Thursday, September 27, 2012

Dot Day


Peter H. Reynolds uses his picture books to share with his readers how important creativity and the need to find, nurture and celebrate it. Because creativity is forgotten too often in a world of standardized testing, Fablevision and Peter H. Reynolds came together with educators from around the world to celebrate Dot Day "by making time to encourage their students' creativity." 

Though I had never celebrated Dot Day before this year, when I heard about it last year I knew it was something I had to do. Then when Terry Shay began mentioning the upcoming Dot Day on Twitter, I jumped right in- talking to my colleagues about it, tweeting about it and beginning to plan for my Dot Day. 

At my school, my colleague Caitlin and I teamed up to celebrate Dot Day for the first time at our school. Since Dot Day was on a Saturday this year, Caitlin planned on doing Dot Day on Friday and myself on Monday. I couldn't wait to hear from her how Dot Day went at the end of the day Friday, and this was what I found out from Caitlin: 

I was excited to celebrate Dot Day for the first time ever with my students this year. It was a day that let us stray from everyday schoolwork and allowed my students’ creativity to really shine through.

I told my kids throughout the week that Friday was Dot Day in order to spark their curiosity. They had never heard of Dot Day before so they kept asking questions. I had to keep telling them that they would find out on Friday. When Friday finally came and it was time to celebrate Dot Day, they were so ready to find out what it was all about. I started by telling them that it was a day that was inspired by the book The Dot and it was all about “Making Your Mark.” I then read my students the book and they all thought it was such a cute story. I then asked them to tell me the difference between Vashti in the beginning of the book and Vashti at the end of the book. My students told me that in the beginning she thought she couldn’t draw at all but then at the end she had become an artist. I asked them how it all started and they replied with Vashti making the first dot on her paper. Vashti had found her inspiration through a single small dot on a paper. I told my students not to be so quick in saying that they can’t do something. You never know how good you are at something until you try and who knows who you’ll inspire along the way. I told them that through trying, you may make your mark on the world in some way. Vashti made her mark by moving others with her artwork

Next, I wanted to see how inspired my students were with Vashti and her dots so I allowed my students to make their own masterpieces. They created their dots inside the same frame Vashti’s teacher used for her artwork. I was so impressed with the dots that my students came up with. They created dots with glitter glue, construction paper, pipe cleaners, markers, crayons, colored pencils, and felt. I couldn’t believe how creative all of them were! Some students were inspired by things that looked like dots. For example, I had a student make a clock, one made a peace sign, and another made some planets in the solar system with stars (also as dots). Some students wrote their name with dots and others just covered their whole paper with multicolor dots. When they were finished with their artwork, I allowed them to hang their artwork on my door and on the wall in the hallway for all to see. It gave them the opportunity of showing off their masterpieces.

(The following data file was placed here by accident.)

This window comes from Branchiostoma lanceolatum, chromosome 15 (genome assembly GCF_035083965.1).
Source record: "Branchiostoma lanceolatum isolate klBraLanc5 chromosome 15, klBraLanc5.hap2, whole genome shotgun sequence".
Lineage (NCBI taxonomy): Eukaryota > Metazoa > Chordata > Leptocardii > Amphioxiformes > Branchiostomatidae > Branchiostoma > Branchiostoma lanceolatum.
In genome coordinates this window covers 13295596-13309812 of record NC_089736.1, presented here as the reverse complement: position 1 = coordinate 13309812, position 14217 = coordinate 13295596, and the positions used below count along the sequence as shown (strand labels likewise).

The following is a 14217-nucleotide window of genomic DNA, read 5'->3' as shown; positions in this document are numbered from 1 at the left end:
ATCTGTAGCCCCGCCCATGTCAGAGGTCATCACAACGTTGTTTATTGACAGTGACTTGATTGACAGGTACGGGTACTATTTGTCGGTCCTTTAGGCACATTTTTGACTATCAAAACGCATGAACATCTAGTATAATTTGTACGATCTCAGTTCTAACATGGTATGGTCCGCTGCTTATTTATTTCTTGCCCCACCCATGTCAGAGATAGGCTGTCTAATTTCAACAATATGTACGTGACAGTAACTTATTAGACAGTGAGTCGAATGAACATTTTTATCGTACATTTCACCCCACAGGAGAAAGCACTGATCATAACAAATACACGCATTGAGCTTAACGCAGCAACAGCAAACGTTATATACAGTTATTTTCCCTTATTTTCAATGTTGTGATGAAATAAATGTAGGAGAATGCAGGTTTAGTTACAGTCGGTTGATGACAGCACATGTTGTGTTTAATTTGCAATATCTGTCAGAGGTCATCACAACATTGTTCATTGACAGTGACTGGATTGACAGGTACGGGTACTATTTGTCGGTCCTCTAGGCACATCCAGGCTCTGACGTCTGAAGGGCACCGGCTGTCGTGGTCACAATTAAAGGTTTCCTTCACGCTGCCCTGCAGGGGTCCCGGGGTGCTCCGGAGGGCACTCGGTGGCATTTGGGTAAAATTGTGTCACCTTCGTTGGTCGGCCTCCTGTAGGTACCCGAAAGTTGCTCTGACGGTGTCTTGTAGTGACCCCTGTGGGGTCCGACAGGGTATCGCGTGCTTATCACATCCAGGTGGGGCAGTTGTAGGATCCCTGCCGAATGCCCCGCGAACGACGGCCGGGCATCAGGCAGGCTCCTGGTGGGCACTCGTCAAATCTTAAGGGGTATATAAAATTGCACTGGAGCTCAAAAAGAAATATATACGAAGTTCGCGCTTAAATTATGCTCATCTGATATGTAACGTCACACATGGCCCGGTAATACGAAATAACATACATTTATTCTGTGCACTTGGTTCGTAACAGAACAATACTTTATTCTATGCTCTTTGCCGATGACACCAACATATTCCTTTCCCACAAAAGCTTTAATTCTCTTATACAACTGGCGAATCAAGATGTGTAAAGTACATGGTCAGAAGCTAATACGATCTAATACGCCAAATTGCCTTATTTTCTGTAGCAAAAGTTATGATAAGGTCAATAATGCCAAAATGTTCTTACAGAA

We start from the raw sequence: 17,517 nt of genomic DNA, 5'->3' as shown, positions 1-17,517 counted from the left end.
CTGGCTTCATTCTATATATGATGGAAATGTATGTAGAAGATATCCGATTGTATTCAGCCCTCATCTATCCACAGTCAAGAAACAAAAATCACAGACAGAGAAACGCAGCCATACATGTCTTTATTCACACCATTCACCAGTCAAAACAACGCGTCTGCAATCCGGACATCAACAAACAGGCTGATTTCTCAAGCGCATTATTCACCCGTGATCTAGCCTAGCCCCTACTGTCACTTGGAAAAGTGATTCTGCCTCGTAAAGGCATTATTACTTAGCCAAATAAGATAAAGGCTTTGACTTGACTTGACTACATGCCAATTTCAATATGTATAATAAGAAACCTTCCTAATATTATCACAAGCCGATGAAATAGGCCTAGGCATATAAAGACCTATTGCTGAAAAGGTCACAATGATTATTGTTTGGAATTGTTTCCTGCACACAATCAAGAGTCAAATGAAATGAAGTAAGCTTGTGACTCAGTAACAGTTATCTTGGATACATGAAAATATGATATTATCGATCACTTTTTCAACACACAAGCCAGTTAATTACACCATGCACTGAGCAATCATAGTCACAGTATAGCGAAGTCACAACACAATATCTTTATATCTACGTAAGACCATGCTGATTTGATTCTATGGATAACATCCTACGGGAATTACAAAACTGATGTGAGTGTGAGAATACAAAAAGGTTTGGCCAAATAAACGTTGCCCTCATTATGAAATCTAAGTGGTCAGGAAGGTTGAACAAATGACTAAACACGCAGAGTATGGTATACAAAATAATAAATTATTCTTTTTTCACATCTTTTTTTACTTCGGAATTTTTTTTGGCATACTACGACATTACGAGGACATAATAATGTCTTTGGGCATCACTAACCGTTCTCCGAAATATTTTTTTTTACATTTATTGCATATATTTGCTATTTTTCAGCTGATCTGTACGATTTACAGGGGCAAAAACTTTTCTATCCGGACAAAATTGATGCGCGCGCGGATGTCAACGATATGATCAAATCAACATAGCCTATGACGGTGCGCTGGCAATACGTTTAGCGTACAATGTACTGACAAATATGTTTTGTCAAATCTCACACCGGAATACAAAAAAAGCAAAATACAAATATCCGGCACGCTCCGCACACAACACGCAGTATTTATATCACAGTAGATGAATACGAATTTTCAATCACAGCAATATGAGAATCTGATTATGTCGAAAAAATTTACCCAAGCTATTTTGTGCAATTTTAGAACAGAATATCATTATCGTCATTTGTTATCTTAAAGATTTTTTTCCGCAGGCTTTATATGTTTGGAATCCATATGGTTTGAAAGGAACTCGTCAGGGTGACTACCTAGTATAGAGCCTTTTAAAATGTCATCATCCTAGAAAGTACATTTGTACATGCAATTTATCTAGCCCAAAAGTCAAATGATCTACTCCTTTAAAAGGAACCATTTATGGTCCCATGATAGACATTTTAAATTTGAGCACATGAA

All in all, I think it went great! The students were truly inspired with Vashti’s dots. Hopefully they were also inspired to try new things throughout their lives and to “Make Their Mark” on the world, whatever that may be. I definitely plan on celebrating Dot Day with my students again next year.    


I then piggy backed off of Cailtlin's enthusiasm and celebrated with my students on Monday and I found the same enthusiasm that Caitlin found. I think that many students are so used to being graded all of the time and being stressed that having a chance to just show their creativity was a sigh of relief within their life. I also found that it was an opportunity to talk to students about some really deep issues like never giving up, their future and teaching. It was a great chance to slow down and really chat with my students.

I think one of my students' other favorite parts of Dot Day was being able to see  the map of all of the schools participating as well as all of the Celebri-Dots showing them that they were doing something that was happening all around the world with kids and celebrities. Some of the Celebri-Dot highlights for them were Jeff Kinney, Sharon Creech, Carole Hart (Sesame Street is still popular!), Tia Kratter (everyone loves Pixar), Julie Andrews, and Craig Bartlett (Hey Arnold!). Though I think the Celebri-Dot favorites were Ame Dyckman, Renata Liwska, and Chris Barton. We only made it through June 3rd, we'll have to spend some time in the future looking at some more.

The students then used this momentum to create their own masterpieces and I was so happy to post them all for the school to see. Below are all of my students' Dots as well as some of my favorites: 



If you haven't celebrated Dot Day with your students yet, it isn't too late to do so. 
Don't forget to make your mark! 

1 comment:

  1. Love it! Great job getting the message through about Dot Day! :-)


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